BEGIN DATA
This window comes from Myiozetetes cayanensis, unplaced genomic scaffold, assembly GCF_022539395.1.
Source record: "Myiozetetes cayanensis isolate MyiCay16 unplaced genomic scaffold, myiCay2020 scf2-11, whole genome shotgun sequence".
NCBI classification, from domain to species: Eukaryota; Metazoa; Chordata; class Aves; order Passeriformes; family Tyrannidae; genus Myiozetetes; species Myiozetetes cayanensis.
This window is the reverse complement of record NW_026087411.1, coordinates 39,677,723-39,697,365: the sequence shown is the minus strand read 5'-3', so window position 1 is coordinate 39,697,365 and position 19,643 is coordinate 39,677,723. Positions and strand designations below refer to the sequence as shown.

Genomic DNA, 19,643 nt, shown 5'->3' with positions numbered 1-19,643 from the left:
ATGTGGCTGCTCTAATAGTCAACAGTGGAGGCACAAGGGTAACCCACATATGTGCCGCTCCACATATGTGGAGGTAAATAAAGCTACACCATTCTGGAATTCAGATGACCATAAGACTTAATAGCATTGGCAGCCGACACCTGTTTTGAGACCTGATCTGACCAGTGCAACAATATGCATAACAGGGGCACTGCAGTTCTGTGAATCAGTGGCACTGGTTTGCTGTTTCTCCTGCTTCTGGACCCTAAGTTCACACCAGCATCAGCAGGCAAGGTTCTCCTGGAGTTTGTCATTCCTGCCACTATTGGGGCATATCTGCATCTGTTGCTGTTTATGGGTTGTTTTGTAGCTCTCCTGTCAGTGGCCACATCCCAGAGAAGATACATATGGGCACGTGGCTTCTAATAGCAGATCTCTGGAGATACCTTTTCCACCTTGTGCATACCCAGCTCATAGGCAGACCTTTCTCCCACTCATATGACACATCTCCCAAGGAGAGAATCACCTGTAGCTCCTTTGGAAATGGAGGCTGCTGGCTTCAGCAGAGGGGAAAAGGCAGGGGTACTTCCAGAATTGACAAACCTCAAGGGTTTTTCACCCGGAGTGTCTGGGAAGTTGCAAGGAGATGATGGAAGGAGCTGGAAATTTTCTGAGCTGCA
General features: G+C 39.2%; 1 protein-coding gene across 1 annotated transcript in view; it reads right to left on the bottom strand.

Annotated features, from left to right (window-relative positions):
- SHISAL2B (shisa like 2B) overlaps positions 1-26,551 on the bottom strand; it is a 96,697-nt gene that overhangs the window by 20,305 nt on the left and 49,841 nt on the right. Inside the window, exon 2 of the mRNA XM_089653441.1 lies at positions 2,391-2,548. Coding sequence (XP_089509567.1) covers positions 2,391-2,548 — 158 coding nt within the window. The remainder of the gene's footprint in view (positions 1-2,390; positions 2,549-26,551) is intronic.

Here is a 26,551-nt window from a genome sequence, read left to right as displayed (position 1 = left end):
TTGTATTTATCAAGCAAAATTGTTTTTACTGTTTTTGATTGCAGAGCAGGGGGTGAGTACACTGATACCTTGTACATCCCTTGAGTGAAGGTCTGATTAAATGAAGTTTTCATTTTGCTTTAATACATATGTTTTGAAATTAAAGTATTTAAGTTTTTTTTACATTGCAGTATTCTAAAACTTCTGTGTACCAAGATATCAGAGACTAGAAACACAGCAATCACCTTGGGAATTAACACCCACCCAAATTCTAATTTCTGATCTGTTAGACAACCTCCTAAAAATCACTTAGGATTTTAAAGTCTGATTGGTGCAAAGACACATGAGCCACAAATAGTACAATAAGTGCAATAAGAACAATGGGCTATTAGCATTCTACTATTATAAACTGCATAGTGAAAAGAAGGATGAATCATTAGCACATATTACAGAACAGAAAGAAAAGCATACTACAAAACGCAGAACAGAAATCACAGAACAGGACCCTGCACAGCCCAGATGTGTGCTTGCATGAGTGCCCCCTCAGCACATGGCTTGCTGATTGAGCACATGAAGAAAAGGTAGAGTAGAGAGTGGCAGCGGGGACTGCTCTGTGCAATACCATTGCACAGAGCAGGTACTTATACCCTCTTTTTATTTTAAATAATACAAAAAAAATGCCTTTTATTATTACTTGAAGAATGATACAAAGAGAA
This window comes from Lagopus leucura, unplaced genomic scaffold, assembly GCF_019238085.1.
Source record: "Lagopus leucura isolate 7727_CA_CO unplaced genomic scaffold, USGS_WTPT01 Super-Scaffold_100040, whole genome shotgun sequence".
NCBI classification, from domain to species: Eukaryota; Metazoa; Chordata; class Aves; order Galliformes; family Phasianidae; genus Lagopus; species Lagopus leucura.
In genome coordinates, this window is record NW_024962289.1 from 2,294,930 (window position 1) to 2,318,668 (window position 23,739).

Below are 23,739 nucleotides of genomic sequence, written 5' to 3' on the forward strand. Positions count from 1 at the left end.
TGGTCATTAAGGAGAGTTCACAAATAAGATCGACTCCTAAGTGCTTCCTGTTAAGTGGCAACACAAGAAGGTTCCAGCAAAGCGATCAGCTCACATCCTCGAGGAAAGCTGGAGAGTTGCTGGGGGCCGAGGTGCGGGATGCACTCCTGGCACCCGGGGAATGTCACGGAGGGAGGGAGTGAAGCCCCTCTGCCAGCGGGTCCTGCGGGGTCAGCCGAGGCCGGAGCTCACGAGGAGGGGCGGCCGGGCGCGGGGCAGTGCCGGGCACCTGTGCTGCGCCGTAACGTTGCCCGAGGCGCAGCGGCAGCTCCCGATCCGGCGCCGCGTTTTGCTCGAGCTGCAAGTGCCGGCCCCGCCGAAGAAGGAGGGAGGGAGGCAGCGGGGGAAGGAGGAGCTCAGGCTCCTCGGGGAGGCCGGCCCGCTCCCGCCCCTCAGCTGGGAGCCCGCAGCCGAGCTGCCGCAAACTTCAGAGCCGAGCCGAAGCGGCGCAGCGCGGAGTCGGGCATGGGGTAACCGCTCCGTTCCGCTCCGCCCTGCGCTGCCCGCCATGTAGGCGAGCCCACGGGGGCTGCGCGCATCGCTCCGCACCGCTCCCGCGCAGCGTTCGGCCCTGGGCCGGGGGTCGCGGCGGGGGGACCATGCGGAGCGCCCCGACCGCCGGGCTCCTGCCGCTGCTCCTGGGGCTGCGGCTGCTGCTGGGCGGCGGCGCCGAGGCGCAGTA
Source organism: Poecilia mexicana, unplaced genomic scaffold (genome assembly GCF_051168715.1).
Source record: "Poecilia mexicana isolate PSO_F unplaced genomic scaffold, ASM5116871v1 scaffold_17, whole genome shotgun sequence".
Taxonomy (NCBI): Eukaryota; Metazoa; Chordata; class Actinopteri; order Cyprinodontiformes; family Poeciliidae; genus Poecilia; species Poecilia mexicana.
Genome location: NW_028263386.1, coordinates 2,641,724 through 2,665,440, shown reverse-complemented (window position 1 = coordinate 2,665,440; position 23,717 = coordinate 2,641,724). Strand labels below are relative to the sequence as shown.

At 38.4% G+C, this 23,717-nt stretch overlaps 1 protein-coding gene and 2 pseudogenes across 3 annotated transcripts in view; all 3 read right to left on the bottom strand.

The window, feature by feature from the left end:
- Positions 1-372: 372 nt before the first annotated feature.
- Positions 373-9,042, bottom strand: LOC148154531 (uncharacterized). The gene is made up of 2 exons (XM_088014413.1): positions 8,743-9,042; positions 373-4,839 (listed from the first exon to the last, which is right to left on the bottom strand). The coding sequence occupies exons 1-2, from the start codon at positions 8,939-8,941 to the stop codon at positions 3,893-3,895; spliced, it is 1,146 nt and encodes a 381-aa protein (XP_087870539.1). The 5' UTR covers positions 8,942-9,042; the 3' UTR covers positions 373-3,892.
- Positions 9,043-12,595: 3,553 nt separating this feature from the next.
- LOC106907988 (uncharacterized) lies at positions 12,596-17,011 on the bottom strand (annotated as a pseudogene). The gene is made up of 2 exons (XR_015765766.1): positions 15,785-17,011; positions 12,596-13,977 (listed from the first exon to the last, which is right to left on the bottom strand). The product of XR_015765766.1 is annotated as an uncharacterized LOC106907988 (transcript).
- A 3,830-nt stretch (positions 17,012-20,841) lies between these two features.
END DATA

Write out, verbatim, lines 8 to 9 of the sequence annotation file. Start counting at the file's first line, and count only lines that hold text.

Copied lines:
Annotated features, from left to right (window-relative positions):
- SHISAL2B (shisa like 2B) overlaps positions 1-26,551 on the bottom strand; it is a 96,697-nt gene that overhangs the window by 20,305 nt on the left and 49,841 nt on the right. Inside the window, exon 2 of the mRNA XM_089653441.1 lies at positions 2,391-2,548. Coding sequence (XP_089509567.1) covers positions 2,391-2,548 — 158 coding nt within the window. The remainder of the gene's footprint in view (positions 1-2,390; positions 2,549-26,551) is intronic.